Although the order with the Sitting room wallpaper has yet to arrive,the rest of the goodies have arrived in the mail.  The plaster cornice/coving is for the gothic themed sitting room.  It's from Sue Cook Miniatures  and is probably the last thing I'll be buying from there, not because of the service or quality of the items but simply because the postage from the UK cost more than the price of the already expensive moulding.  And that's after Sue discounted the postage cost a little.  UK postage charges are just criminal these days!  The doors came from a mob called Minaco on ebay.  For around $8 you get three pairs of door facings.  You can either glue a pair to either side of a piece of wood to make a "real" working door or simply glue one panel to a wall and surround with some trim/framing to create a fake door.  They are a great idea and the cheapest way I've come across to make panelled doors.  The tiles came from Jacquies Miniatures.  The green "modernist" tiles are for the bathroom while the white tiles are for the kitchen.

Provided Charlie neither walks through it, sits on it or eats it, there should be something worth looking at in Bellerose House by this time next week.

Monday, May 6, 2013

Walled In

Bellerose House is starting to take shape with all the internal walls and structures added and the new rooms added over the Sitting room.

In the Dining room, the floor has been raised at the back of the room.  This raised area is where the "entry hall" will be with the "front door" in the centre of the back wall.  The two holes in the floor are where I was going to put two stairs down into the dining area of the room, but I've veered back to the original plan of having one set of steps directly in front of the front door.  A fake door in the side wall (next to the lady in red) will allow "access" to the kitchen.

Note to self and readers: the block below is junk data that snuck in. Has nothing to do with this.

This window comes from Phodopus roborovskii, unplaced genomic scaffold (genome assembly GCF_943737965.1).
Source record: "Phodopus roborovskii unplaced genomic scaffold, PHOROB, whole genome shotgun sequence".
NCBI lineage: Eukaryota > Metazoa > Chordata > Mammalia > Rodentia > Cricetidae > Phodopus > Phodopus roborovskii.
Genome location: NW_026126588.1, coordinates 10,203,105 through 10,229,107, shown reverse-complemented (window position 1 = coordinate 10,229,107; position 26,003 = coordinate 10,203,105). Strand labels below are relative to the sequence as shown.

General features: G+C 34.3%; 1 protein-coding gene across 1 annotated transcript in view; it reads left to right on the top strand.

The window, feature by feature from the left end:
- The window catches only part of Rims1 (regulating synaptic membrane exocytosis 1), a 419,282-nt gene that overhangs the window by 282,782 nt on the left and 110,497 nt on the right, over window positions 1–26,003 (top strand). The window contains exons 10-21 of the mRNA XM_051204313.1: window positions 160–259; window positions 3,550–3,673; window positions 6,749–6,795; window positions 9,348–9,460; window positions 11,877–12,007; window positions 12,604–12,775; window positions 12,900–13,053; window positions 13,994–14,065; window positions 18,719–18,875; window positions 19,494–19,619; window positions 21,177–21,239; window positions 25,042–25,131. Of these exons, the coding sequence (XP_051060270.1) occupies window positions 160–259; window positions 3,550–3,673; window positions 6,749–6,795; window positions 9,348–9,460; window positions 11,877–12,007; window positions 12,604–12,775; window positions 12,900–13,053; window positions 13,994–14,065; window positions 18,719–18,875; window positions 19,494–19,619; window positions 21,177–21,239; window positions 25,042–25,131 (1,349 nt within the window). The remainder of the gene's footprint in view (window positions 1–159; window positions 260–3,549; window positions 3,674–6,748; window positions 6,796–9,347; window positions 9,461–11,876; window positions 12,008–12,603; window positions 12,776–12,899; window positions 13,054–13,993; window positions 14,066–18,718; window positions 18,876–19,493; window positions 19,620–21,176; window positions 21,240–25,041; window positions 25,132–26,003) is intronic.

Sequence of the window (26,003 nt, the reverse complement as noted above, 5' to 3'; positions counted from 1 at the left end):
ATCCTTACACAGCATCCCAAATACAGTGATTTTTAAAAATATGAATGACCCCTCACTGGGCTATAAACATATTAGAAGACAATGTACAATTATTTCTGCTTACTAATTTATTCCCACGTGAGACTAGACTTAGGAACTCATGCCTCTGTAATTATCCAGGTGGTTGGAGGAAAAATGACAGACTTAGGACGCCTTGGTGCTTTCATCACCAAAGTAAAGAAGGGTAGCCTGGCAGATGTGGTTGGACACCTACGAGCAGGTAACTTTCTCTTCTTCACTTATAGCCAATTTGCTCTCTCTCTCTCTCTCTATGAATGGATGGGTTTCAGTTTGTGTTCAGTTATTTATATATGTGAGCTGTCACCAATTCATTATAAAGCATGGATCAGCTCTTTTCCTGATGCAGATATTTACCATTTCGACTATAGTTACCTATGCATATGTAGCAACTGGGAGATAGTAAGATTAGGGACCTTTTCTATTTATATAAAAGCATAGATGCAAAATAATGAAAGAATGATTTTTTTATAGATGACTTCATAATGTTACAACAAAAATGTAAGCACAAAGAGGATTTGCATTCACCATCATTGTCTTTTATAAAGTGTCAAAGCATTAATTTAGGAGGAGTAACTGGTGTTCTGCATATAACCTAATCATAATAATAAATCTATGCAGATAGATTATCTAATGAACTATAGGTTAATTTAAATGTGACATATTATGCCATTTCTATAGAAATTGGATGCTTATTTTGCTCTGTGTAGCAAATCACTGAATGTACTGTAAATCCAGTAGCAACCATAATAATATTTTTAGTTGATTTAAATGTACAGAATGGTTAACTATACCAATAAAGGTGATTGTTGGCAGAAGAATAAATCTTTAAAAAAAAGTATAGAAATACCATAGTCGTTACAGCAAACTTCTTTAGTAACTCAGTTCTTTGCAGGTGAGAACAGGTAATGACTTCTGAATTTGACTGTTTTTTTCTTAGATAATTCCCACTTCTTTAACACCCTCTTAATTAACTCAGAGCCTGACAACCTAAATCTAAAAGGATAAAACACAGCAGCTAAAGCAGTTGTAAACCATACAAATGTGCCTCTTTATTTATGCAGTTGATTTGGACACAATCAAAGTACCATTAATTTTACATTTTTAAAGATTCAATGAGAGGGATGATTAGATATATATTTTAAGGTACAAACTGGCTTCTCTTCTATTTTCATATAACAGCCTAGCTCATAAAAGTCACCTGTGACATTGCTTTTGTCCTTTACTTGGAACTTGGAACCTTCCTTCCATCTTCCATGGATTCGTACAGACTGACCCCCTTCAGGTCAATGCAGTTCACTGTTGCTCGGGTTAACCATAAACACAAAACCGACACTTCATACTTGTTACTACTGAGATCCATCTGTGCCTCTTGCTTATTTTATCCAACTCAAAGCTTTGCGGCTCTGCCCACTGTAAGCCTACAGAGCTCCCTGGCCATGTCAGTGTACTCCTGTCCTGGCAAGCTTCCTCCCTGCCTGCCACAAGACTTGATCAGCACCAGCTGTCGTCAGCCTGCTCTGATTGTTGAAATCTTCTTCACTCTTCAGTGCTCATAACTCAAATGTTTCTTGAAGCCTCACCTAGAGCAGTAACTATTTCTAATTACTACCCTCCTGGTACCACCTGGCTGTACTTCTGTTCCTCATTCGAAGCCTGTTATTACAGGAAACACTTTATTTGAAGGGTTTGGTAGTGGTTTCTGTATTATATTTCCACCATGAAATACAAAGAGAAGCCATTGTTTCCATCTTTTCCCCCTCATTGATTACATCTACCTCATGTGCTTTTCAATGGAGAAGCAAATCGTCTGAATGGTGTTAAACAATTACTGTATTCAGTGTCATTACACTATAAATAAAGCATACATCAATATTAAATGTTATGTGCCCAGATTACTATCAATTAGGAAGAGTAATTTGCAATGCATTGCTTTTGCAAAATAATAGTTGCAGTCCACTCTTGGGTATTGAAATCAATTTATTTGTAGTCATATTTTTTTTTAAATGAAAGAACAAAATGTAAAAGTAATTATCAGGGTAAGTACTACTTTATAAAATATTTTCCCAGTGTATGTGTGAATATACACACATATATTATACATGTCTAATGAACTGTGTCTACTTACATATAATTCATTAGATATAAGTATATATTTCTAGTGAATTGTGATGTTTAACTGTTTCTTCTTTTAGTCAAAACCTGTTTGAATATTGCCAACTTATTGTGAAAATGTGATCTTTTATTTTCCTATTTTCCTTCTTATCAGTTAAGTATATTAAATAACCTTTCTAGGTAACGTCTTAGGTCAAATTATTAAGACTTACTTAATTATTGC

Next door in the kitchen the rear of the room is also raised up a step.  A fake corridor will run behind the oven to connect to the dining room.  The raised rear area will house the scullery while the kitchen proper will be at the front of the room.

Directly above the dining room is the sitting room.  This is all on one level, but has a fake wall at the back to create the illusion of a corridor running behind.  The doorway will be decorated with a fretwork arch and be left open (no door) allowing a view of the corridor.

 Connecting to the Sitting room is the Rec room.  I've used a fake wall in here to create two recessed windows which will have built in bench seats under them.  Between the windows is a fireplace.  I was going to split the function of this room three ways to be a pool/games room, a study and an art studio, but looking at the space and trying to visualise a pool table in it, I don't think there will be room for all three.  Either the study or the art studio (or both) may have to be moved upstairs.

Above the Rec room is the Bedroom.  There's yet another fake wall here creating a short passage between the main part of the room and the door on the real back wall.  I did this just to make it really hard to arrange the furniture in the room nicely.

Finally, next to the bedroom, two new rooms have been built on.  On the right is the bathroom featuring the bathrrom suite I bought at the local doll bear and miniature fair last month while the left room could either be a second bedroom or study or art studio or a combination of these, I'll make a final decision on this after I decide what will and won't work in the Rec room.

Next up I need to refinish the exterior to make the extension blend in while I wait for all the goodies I've ordered to decorate the house to arrive.  Hopefully I'll be able to show you at least some of these goodies next week.